GovLoop Project of the Week – Have You Met OraTweet?

While searching for an enterprise micro-blogging tool for my own job, I ran across OraTweet; developed by Noel Portual. I contacted the developer to interview him, but he never responded. However, this tool has so much potential for those working with enterprise systems whom are looking for a micro-blogging solution, I felt it was still important to spotlight OraTweet for project of the week. Currently OraTweet is still in the pilot stage, but appears to be successful and people are using it and it is starting to get a good amount of news coverage.

OraTweet is a micro-blogging platform that allows you to broadcast messages to a wide audience and is built with Oracle Application Express (APEX) which is a rapid web application development tool for the Oracle database.

Some of the key features include:

* Fully scalable.
* Fully customizable.
* Oracle SSO Integration.
* Group creation.
* Set your current Status.
* URL Shortner
* Extendable API.
* IM Integration*.
* Twitter integration.
* TinyURL integration.

Noel states the following on his blog:

“User adoption is also a plus since users can use their existing IM clients to interact with OraTweet. OraTweet also has the option of sending and getting updates from Twitter with PL/SQL, thus giving the user the option to post to the world or just internally.”

The Beginning of OraTweet:

“From the beginning I got great feedback from our own Web 2.0 AppsLab adoption team and got some great pointers on corporate adoption. Since this is a side project I let OraTweet sit for a few weeks without much advertisement while I was doing improvements (and my actual work!). But Meg Bear and the Fusion Talent Management Products team stumbled over OraTweet while looking for a solution to bridge the communication gap within their global team. They contacted me, and we worked together on some improvements and launched a pilot.
At this point Carl Backstrom from the APEX team offered to help me. Now thanks to him we have a working API, and we have plans to deploy OraTweet globally once it is ready. Having this API lets OraTweet work as a global messaging system allowing third parties and platforms such as OpenSocial interact with OraTweet users.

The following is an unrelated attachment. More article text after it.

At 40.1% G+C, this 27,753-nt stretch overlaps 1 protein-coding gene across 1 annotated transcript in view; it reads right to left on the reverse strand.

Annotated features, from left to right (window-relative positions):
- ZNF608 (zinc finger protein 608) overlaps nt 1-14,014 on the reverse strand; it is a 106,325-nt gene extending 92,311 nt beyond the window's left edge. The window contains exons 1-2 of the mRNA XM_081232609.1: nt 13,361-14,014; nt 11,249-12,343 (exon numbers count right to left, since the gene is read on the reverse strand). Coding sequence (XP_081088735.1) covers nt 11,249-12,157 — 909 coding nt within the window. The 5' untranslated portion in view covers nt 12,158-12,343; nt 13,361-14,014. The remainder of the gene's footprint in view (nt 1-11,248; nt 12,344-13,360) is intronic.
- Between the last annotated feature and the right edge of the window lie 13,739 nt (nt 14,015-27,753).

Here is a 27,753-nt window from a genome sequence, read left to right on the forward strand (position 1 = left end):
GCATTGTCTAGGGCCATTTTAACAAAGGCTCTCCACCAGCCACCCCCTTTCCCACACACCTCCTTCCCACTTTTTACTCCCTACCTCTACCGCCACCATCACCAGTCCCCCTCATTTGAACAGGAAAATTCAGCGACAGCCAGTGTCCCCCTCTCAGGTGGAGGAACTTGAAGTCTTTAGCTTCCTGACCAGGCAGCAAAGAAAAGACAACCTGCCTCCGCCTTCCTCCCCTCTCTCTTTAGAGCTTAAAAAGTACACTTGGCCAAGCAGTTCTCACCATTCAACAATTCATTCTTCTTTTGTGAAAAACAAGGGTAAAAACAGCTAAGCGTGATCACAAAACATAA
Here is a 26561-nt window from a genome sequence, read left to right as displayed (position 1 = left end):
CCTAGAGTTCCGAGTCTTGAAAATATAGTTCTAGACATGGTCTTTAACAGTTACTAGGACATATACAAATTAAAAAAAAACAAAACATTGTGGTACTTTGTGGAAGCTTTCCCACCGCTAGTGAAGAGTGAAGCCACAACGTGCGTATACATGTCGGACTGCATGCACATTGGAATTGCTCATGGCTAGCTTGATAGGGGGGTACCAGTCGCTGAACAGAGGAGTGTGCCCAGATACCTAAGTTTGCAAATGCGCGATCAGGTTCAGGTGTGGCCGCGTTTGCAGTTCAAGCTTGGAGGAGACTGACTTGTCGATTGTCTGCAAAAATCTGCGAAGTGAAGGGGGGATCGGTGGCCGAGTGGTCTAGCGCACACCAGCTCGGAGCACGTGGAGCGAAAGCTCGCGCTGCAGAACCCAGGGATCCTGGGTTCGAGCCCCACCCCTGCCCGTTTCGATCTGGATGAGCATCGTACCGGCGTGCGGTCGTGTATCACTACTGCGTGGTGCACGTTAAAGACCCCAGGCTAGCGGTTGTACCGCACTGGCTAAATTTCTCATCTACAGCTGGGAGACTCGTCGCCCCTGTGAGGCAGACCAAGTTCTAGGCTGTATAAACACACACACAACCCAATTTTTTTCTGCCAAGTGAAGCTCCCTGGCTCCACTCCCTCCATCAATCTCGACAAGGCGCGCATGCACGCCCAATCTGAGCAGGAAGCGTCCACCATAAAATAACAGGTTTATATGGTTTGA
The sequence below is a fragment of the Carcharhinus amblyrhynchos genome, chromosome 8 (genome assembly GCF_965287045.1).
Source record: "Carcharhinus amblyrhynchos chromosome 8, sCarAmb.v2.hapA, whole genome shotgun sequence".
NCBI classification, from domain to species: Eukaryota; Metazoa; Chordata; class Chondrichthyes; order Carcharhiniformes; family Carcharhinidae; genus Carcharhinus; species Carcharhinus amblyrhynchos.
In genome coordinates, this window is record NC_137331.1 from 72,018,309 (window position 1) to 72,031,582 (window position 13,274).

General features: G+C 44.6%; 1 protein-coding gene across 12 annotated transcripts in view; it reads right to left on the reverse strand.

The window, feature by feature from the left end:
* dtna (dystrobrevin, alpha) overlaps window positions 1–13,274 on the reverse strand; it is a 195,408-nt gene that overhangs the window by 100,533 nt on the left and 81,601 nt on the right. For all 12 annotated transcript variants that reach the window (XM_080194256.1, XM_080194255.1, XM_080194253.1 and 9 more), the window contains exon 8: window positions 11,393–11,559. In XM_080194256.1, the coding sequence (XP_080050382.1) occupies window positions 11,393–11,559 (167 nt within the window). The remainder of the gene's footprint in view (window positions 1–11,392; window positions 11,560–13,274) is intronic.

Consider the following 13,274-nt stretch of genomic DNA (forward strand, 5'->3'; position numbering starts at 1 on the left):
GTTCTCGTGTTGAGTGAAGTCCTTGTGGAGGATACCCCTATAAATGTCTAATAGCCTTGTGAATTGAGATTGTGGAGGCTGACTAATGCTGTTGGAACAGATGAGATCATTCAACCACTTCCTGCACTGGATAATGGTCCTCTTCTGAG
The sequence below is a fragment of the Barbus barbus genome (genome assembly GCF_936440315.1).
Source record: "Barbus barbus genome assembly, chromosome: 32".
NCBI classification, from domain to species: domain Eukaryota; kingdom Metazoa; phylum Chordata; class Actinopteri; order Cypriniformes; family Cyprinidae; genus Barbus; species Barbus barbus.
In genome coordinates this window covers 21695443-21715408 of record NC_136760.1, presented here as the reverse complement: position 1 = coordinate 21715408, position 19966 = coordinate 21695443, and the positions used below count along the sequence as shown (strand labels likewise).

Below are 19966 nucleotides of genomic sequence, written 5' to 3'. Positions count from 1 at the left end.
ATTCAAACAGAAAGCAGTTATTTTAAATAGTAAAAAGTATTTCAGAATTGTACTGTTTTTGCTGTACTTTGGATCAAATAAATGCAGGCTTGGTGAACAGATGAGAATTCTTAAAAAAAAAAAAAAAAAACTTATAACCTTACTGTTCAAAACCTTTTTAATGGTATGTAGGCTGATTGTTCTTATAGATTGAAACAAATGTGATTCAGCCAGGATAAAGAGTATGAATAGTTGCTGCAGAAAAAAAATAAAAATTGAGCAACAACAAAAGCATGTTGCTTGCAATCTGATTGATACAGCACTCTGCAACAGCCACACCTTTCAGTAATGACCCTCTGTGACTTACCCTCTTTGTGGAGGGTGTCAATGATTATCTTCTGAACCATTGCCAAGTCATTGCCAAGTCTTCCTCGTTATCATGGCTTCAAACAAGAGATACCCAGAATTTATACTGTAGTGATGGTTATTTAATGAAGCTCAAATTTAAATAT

After one week of alpha/beta life and not much internal advertisement OraTweeters numbers went from a dozen to the hundreds and is still growing, which shows that there is a hidden demand for internal communication tools like this. I like the fact that OraTweet flattens enterprise hierarchies and opens communication between all levels.

Now the best part is that I’m planning to release OraTweet for free as an APEX package once all the beta wrinkles are out. It works great next to the other free packages such as ARIA, which is our internal employee directory.”

What Noel visions for OraTweet:

“What I envision as I release OraTweet is seeing companies, universities, and organizations running their own OraTweet instance, allowing them to keep their information private yet strengthening their own internal communities. It should be the same way we do email and instant messaging: We manage our own information, which allows us to broadcast messages safely in our own microcosm.”

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Viq Hussain

Hi Naomi,

I wanted to say that before striking out on my own, I worked with a company called Intridea, that developed a platform called Present.ly. It’s a micro-blogging platform like Twitter but for the enterprise. In fact it just won a CNet Webware 100 Editor’s choice award (http://news.cnet.com/8301-13546_109-10240181-29.html?tag=mncol). It was also featured at south by southwest (http://2009.sxsw.com/tools/) and featured in Techcrunch, ZDNet, and countless other publications. Not to say that OraTweet isn’t a great product, however they are not the first to produce a product that robust. There also have been instances where there are pilot’s within the government sector, and it is offered as a behind the firewall installation.

Between Present.ly and it’s biggest competitor Yammer I think OraTweet does offer another option. Although late into the game, I think the backing of Oracle might help, but it is not the only enterprise ready application.


Naomi A. Williams

I’ve heard of Present.ly, though I’ve never used it. I personally use Yammer and SocialCast for other team related projects outside of my day job. Were you a part of the development for Present.ly? We use Oracle Portal on my day job, so having an Oracle instance such as OraTweet gives us the option of obtaining an enterprise micro-blogging solution without going through the pain and hassle of trying to get another product approved for use. Just as with anything else, OraTweet will work and be a great solution to some and not so great for others. Depends on your circumstance; especially within Government web infrastructures. For us, in our command, we would never be able to get approved to use Present.ly or Yammer, but because we already use Oracle for our CMS and OraTweet is an Oracle instance; that request could get approved within a week.

Thanks for commenting on the post…

Joe Boutte

There is a growing interest in microblogging across government. One of my projects is to implement microblogging within government shared networks. Currently, the pilot is using Laconica’s (Status.net), which is an open-source microblogging platform. Once the official announcement come out, I’ll post an update. However, the major use for microblogging will be situational awareness, information sharing, collaboration, and status reporting. Microblogging will be one of the social networking tools used for mission integration and enhancement across government.